So you’re excited again but in a different way?
Yeah. In fact all the things that were making me unhappy about some of the older bands, those aren’t the things that are problems for these newer bands. I mean the young guys now, they want to go out and play and they want to be seen, so that aspect of it is really positive.
Peter & Terry Bozzio
So where is Magna Carta making the biggest impact nowadays. You spoke about Europe earlier?
In Europe now our profile is probably as high as it’s ever been and, you know, our distribution situation is really good there. Japan, you know, like I told you, Japan was great for us for quite a while when we first started.
Why the lack of interest?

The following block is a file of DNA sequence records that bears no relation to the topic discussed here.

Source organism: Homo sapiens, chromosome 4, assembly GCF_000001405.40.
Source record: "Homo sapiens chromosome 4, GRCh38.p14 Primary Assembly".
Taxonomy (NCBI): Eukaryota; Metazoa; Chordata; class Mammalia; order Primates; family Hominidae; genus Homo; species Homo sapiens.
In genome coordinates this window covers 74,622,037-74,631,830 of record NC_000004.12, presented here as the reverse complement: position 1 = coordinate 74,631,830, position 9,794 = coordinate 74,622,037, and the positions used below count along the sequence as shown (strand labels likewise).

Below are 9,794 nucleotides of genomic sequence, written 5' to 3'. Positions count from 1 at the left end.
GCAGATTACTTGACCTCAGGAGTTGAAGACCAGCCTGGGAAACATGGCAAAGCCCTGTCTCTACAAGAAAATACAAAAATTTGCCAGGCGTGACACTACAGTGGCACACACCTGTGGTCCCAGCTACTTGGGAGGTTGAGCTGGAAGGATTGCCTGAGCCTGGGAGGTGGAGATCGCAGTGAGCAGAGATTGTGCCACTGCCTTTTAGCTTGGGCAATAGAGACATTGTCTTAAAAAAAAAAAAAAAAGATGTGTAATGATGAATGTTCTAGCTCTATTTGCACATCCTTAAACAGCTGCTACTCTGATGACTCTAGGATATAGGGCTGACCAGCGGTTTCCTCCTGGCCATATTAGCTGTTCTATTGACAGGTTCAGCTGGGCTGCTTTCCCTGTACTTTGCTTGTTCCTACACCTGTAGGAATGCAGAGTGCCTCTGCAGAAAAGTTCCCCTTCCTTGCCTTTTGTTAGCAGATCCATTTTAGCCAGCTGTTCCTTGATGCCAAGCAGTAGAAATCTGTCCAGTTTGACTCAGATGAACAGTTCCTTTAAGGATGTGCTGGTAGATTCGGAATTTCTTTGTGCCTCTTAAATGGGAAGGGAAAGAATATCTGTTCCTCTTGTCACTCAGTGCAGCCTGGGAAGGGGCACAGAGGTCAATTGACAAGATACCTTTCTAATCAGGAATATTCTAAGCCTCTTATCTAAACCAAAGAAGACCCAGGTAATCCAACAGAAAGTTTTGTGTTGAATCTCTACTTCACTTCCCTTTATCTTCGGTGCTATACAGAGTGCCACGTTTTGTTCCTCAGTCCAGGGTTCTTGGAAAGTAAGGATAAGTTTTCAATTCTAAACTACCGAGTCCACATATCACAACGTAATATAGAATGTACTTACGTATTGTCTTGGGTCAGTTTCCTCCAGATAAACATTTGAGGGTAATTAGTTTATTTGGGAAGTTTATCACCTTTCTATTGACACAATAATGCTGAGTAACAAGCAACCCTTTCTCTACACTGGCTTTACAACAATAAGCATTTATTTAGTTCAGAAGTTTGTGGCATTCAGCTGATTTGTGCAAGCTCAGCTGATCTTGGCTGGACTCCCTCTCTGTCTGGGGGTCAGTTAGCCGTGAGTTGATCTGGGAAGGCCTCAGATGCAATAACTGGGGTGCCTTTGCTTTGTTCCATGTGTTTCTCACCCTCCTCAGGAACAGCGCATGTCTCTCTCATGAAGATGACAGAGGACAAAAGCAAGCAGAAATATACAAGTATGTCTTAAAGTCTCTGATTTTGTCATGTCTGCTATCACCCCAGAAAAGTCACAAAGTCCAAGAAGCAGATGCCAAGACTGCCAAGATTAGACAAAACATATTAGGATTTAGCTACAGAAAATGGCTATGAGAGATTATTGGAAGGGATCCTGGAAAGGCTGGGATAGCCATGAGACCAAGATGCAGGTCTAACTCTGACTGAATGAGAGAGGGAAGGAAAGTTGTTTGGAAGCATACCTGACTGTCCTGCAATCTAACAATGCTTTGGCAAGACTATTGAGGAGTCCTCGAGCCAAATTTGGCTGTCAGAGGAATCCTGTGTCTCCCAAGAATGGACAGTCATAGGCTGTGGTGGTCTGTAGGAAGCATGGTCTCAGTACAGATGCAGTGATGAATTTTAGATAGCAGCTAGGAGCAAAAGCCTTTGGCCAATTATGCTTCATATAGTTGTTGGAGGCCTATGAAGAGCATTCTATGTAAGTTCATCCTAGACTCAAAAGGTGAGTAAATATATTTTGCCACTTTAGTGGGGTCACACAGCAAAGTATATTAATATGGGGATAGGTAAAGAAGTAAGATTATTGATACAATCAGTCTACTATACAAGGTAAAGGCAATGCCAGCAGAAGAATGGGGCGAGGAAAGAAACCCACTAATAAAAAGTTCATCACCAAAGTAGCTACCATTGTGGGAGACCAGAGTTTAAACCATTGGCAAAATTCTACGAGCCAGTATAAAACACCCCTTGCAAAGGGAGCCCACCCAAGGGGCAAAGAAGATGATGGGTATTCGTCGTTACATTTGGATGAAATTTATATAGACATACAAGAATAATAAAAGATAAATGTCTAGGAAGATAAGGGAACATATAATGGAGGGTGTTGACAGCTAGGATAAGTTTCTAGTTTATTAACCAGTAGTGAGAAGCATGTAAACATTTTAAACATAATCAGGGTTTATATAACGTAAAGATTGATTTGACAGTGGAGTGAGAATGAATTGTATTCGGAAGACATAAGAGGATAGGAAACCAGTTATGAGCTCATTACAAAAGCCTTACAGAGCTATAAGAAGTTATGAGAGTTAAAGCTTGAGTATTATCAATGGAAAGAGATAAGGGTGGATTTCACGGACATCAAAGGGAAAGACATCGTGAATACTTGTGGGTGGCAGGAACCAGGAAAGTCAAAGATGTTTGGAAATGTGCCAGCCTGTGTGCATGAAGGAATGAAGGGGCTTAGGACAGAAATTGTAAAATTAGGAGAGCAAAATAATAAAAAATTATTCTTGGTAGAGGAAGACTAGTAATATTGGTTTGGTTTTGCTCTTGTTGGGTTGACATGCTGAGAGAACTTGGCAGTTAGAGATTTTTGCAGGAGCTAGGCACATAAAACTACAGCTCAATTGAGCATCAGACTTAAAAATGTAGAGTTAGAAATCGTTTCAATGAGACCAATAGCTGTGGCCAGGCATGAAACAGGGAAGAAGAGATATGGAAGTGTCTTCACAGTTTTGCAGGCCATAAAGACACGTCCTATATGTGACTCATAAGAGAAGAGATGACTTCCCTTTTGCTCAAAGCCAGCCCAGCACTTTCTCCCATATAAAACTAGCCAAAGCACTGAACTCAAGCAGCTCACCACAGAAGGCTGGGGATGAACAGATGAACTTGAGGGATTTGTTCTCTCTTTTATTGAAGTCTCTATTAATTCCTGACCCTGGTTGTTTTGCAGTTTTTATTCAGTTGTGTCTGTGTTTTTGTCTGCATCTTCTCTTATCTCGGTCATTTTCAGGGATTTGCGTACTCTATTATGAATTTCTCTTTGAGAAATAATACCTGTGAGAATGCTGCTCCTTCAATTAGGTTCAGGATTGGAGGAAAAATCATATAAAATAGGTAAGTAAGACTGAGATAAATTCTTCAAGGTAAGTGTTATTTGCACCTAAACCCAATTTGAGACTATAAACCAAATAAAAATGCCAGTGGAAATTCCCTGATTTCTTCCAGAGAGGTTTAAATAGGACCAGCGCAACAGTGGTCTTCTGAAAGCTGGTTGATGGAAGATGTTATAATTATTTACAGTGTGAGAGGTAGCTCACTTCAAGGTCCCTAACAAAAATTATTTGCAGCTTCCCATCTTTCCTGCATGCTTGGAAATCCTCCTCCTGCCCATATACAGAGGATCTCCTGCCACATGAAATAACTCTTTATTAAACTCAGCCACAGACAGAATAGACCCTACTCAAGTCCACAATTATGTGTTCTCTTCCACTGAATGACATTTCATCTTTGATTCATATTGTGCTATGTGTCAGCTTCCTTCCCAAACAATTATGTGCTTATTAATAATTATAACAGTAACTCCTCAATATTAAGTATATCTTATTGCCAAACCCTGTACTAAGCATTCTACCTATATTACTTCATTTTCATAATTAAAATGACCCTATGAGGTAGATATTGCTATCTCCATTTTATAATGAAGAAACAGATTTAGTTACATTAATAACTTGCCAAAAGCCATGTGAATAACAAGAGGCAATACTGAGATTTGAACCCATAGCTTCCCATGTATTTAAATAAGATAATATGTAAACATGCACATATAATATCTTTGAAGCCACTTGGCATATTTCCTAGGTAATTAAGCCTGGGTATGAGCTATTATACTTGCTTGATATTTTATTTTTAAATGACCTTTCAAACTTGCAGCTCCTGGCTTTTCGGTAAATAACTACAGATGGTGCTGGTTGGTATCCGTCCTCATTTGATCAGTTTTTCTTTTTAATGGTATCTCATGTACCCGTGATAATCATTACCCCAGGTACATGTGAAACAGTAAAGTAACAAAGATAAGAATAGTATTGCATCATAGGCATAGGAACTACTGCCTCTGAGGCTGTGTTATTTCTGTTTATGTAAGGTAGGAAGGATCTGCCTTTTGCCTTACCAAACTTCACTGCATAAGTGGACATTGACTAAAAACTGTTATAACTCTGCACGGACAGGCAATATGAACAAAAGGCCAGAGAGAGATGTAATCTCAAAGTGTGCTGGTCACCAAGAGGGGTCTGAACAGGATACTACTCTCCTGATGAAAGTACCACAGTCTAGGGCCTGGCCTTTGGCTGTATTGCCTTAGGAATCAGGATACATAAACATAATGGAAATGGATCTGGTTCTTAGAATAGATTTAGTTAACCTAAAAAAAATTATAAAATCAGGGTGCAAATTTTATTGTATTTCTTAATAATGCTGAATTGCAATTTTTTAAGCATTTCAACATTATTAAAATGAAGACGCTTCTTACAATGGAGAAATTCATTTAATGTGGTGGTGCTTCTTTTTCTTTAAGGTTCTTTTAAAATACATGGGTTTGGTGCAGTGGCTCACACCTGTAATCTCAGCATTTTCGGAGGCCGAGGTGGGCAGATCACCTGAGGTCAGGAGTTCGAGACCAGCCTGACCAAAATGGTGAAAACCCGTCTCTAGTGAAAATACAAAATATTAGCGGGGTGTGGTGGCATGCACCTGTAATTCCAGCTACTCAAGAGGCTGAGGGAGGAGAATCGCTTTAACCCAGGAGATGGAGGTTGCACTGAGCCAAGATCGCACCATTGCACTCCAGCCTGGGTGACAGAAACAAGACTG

First of all the economy went bad there. Another thing is that the Japanese rock music scene was completely based on music from the West for a long time and at a certain point, about 8 or 10 years ago I think the Japanese record companies said “you know what? We’ve had enough of this”. Additionally, the Japanese press was very aware of the fact that Japanese music wasn’t very cool. So I’m quite sure there was a very conscious effort between the press and the record companies there to kind of create their own thing. They made a big point of getting Japanese domestic artists to create enough of a buzz or interest where they began to rely less and less on music from the West. So now it’s pretty non-existent. It’s very difficult for companies to get any kind of distribution in Japan and have any kind of presence. If you can get something happening there, it’s a good thing, but it’s almost nearly impossible now.